46 species of birds use the Eastern White Pine tree for either food, cover or nesting, making it one of the most beneficial trees for birds. That’s according to a book by Richard M. DeGraaf called ‘Trees, Shrubs and Vines for Attracting Birds,’published by the University Press of New England. Gardening columnist Henry Homeyer has been testing this out himself since the ‘70s, and confirms that the trees are beloved by a beautiful variety of birds, including blue jays, in a recently published piece at the Providence Journal.
“I dug up half a dozen small evergreens, including a 5-foot-tall white pine seedling in the summer of 1972,” says Homeyer. “All were ‘volunteers’ growing in a meadow near my house. They have done well, growing to mature size and blocking the view of my backyard from the road. According to the list of birds using white pine, the seeds are the favorite food of the northern bobwhite, red-bellied woodpecker and spruce grouse – none of which I have seen in it.”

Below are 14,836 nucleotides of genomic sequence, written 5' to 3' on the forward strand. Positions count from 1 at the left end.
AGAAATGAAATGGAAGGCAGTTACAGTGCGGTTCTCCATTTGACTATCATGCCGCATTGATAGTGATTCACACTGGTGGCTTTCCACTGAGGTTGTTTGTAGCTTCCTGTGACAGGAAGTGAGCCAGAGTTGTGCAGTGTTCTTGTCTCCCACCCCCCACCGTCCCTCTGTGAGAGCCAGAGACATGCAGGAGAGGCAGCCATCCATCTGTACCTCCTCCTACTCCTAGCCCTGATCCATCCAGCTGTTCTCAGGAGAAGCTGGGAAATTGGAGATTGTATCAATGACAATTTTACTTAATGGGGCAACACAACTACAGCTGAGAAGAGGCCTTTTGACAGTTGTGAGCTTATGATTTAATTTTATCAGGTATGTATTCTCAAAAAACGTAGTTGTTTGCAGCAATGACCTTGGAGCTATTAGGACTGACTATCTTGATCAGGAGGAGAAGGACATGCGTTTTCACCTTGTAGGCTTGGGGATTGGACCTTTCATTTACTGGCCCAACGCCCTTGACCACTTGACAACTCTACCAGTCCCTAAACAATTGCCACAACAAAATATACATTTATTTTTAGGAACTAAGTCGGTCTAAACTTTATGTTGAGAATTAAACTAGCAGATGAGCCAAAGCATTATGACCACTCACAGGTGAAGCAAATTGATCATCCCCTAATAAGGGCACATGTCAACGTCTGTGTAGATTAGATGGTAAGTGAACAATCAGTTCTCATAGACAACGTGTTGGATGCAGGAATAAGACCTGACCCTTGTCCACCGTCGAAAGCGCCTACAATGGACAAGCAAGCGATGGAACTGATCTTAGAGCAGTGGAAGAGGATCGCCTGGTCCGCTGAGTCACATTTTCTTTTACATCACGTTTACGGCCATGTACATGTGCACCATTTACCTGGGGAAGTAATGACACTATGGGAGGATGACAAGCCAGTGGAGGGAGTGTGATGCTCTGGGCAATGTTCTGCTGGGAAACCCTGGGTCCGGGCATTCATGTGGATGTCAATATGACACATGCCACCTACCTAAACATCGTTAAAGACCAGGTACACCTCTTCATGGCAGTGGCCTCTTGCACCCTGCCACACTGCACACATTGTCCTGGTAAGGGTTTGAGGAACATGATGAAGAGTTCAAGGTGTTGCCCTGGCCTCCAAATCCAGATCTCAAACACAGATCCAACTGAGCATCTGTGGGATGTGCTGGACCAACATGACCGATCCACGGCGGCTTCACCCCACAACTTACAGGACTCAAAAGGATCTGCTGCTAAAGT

“But it is also a favorite for some of my good bird buddies – black-capped chickadee, nuthatches, northern cardinal and juncos. They go from the bird feeder on my deck to the pine and back, and enjoy resting out of the wind and away from Winnie and Sammy, my two resident cats.”
Homeyer has some tips for growing your own white pines to see them grow as tall as his own bird-sheltering tree, including planting them away from roads to avoid damage from road salt. Check it out over at the Providence Journal website.
Photo of a bald eagle in an Eastern White Pine tree via Wikimedia Commons